International Overdose Awareness Day will be Aug. 31.
Each year, people throughout the world, come together to grieve with those who have lost loved ones or have suffered permanent damage as a result of the disease of addiction.
Since 2011, the number of U.S. citizens whose deaths were drug-related has exceeded the number of fatalities as a result of motor vehicle accidents. Every day 44 people in the U.S. die from an overdose of prescription painkillers and many more become addicted.
An overdose means having too much of a drug or even a combination of multiple drugs for your body to handle. Taking more than one kind of drug at a time can put a strain on the body which can also increase the effect of the drug and increasing harmful risks. For example, most heroin-related overdoses are caused when other depressant drugs are taken.
Alcohol and benzodiazepines such as Xanax are depressants and mixing them with drugs like heroin or even opioids (painkillers) greatly increases the risk of overdose.
There are a number of signs and symptoms that indicate if a person has overdosed. These can differ with the type of drug used. There are five signs to check for: Face, body, sleep, breathing and heartbeat. Face — is the face clammy to touch, lost its color, person having difficulty speaking; Body — is the body limp, fingernails or lips have a blue or purple tint; Sleep — is the person in a deep sleep and cannot be waken; Breathing — slowed or stopped; Heartbeat — slowed or stopped.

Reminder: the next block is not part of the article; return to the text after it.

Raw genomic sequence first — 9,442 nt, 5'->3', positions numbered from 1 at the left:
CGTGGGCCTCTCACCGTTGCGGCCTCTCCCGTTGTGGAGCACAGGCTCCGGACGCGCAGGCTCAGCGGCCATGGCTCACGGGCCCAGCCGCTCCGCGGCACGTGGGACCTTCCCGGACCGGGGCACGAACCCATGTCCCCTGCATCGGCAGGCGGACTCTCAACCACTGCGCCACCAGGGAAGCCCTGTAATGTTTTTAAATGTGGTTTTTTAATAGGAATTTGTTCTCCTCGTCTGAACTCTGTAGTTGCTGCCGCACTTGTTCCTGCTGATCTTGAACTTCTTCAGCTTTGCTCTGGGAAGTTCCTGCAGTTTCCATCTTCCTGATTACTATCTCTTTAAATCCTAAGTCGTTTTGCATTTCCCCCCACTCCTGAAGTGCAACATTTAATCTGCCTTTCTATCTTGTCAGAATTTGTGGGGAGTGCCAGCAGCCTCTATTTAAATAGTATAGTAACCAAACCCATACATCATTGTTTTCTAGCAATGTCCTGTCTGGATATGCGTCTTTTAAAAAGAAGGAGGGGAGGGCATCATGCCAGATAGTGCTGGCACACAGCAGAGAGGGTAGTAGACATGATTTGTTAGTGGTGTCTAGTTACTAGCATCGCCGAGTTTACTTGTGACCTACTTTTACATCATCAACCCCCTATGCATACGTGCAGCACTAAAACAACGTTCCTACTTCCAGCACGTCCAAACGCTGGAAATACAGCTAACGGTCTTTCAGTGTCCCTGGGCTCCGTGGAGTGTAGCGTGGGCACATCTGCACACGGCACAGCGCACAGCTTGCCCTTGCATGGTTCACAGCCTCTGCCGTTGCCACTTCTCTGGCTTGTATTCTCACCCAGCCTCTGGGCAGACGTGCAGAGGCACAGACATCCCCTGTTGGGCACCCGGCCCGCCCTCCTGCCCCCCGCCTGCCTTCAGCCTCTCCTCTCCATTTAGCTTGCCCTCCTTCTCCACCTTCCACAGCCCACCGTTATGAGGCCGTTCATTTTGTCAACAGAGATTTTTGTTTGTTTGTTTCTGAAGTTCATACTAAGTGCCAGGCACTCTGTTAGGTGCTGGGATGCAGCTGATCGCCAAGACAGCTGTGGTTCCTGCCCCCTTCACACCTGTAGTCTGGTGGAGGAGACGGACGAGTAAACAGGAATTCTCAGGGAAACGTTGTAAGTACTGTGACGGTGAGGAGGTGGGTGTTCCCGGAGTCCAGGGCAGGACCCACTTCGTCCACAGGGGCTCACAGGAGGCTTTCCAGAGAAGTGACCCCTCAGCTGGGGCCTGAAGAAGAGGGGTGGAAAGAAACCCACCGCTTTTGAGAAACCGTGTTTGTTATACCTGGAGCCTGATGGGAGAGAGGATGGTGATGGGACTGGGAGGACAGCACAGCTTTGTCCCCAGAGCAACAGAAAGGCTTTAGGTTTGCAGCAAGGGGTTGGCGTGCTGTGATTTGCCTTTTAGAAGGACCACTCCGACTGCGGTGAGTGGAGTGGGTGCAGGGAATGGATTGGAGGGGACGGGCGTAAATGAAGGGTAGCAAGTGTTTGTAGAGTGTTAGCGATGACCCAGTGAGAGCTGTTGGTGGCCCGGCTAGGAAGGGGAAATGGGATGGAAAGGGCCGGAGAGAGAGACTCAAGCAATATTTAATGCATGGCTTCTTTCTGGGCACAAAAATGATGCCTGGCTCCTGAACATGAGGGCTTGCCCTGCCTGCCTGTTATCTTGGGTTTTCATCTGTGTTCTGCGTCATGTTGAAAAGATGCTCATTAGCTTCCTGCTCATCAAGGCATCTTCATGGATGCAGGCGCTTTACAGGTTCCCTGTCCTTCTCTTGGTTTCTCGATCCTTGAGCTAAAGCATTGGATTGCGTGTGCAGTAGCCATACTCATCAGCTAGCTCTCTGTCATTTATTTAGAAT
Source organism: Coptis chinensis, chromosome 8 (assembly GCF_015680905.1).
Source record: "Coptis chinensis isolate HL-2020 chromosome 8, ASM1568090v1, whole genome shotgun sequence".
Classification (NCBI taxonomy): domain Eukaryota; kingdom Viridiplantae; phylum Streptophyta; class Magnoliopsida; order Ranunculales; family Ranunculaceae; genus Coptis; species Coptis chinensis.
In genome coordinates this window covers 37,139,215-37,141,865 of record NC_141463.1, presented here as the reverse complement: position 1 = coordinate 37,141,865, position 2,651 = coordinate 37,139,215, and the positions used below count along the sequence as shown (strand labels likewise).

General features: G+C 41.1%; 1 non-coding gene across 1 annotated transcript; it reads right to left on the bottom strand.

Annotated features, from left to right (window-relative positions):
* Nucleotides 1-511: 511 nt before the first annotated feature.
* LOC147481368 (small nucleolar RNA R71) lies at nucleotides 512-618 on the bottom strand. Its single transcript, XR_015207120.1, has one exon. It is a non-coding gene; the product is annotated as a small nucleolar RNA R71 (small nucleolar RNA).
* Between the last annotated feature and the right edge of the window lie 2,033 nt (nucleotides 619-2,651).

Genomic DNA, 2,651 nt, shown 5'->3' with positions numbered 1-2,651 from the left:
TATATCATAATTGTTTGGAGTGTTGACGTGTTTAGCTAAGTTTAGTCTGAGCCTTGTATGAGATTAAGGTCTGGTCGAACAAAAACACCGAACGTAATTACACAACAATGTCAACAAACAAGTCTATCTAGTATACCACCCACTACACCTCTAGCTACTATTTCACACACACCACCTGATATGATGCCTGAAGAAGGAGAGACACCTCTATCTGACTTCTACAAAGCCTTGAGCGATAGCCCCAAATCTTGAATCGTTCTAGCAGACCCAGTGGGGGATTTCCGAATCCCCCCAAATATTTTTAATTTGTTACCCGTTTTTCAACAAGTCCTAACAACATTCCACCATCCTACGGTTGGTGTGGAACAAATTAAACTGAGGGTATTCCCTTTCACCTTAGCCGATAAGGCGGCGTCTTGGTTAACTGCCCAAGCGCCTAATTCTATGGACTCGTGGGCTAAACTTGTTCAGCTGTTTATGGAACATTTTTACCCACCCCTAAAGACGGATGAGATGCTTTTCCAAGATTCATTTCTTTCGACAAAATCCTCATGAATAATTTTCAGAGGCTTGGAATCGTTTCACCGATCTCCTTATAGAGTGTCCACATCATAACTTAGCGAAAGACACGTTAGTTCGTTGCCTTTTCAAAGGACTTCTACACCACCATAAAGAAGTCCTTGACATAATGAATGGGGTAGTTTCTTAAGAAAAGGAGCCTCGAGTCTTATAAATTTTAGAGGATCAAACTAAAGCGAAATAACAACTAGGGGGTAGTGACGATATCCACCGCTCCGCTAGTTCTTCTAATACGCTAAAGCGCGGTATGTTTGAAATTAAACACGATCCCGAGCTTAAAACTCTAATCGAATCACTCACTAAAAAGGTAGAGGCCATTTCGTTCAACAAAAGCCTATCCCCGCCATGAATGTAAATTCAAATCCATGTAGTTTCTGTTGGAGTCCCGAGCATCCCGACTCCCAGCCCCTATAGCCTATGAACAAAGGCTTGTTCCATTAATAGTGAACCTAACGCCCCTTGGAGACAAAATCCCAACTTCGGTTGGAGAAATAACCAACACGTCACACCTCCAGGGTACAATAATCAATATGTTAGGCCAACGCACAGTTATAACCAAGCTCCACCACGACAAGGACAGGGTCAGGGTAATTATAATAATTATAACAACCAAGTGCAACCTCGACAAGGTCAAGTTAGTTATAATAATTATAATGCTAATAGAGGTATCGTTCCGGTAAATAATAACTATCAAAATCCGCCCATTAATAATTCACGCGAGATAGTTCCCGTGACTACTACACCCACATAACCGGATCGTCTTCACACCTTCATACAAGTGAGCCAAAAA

What to do if someone is overdosing:
Stay with them and assure them everything will be okay
If they appear unconscious, try to get a response from them (call their name)
If you can’t get a response, call 911 immediately and stay on the line
Keep an eye on them. It is normal to go in and out of consciousness
Some other signs that indicate an overdose might have occurred:
If you suspect an amphetamine type substance may have been involved, the person may feel hot, anxious, confused, agitated or even extremely paranoid
Gurgling and unusual snoring. Some substances slow down the body’s systems down causing an unusual gurgling or loud obstructive sounding snore. Attempt to wake the person immediately. Do not let people “sleep it off” if you think the person may be overdosing.
It is not necessary for someone to have all of these signs or symptoms to be overdosing. Exhibiting only a few could still mean they are in trouble and need emergency help.
The theme for this year’s Overdose Awareness Day is Rethink and Remember. Overdose Awareness Day is an opportunity to share the message that tragedy of overdose death is very preventable.
Jackson County Drug-Free Council will be sponsoring a candle-lighting remembrance ceremony for loved ones lost to overdose at 7 p.m. Aug. 31 at One Chamber Square.
The council intends to host this event annually to pay a tribute to those families struggling with the issue of addiction. The disease of addiction may not be a choice, but prevention and management of the disease is.
Dawn Goodman-Martin works at Schneck Medical Center. Send comments to email@example.com.